Resisting the pull of cynicism since 1969.

Monday, October 23, 2006

Garth going Green makes sense

Now that ousted Tory Garth Turner has been musing publicly about joining the Green Party, many bloggers are confused. "The Green agenda is about as far from Conservatism as anything could possibly get, isn't it?" asks Conservative DazzlinDino. Guess again.

Jim Harris, the former Green Party leader who drastically increased his party's percentage of the vote during his tenure, is a management consultant and corporate motivational speaker who has described himself as a "green conservative" and his party as "eco-capitalist." Before he joined the Greens, he was a member of the Progressive Conservative party, and while he was leader, he hired several prominent Ontario Tories as party advisors. Harris's Greens' party platform was quite fiscally conservative, including corporate tax cuts and taxing resources rather than incomes, and they favoured voluntary compliance solutions to the business vs. environment conflict.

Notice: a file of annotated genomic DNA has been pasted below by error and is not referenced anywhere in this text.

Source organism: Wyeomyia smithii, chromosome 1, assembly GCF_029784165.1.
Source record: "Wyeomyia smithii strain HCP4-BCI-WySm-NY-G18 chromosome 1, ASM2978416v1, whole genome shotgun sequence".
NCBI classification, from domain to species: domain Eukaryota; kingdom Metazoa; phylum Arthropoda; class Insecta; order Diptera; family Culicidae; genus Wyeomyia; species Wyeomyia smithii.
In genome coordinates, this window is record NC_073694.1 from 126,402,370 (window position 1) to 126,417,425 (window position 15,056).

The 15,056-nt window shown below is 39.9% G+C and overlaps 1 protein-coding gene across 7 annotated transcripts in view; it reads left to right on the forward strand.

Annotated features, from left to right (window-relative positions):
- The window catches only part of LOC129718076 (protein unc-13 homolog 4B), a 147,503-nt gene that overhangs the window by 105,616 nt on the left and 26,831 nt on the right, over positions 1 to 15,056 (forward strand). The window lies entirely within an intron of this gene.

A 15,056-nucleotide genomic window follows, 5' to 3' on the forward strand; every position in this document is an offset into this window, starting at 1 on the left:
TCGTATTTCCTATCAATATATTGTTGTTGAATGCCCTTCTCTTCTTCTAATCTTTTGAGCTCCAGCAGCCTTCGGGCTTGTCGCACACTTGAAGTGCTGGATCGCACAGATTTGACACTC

New Green Party leader Elizabeth May, too, has Progressive Conservative roots, which may come as a surprise to the people who are trying to paint her as a hard-left granola-eater. May once worked for Brian Mulroney's environment minister, and while she resigned her post over policy differences, she had nothing but praise for Mulroney when she saw to it that he would be named Canada's Greenest Prime Minister in April. "The truth is that for many years I've been saying that Brian Mulroney had an environmental records that puts subsequent prime ministers to shame," May said only a few months ago. The voters recognize this connection, too--a recent SES poll even found that Elizabeth May's Greens are the second choice party for more than a third of Conservative voters. Hardly surprising when you consider that the current Green platform includes planks on personal income and corporate tax cuts.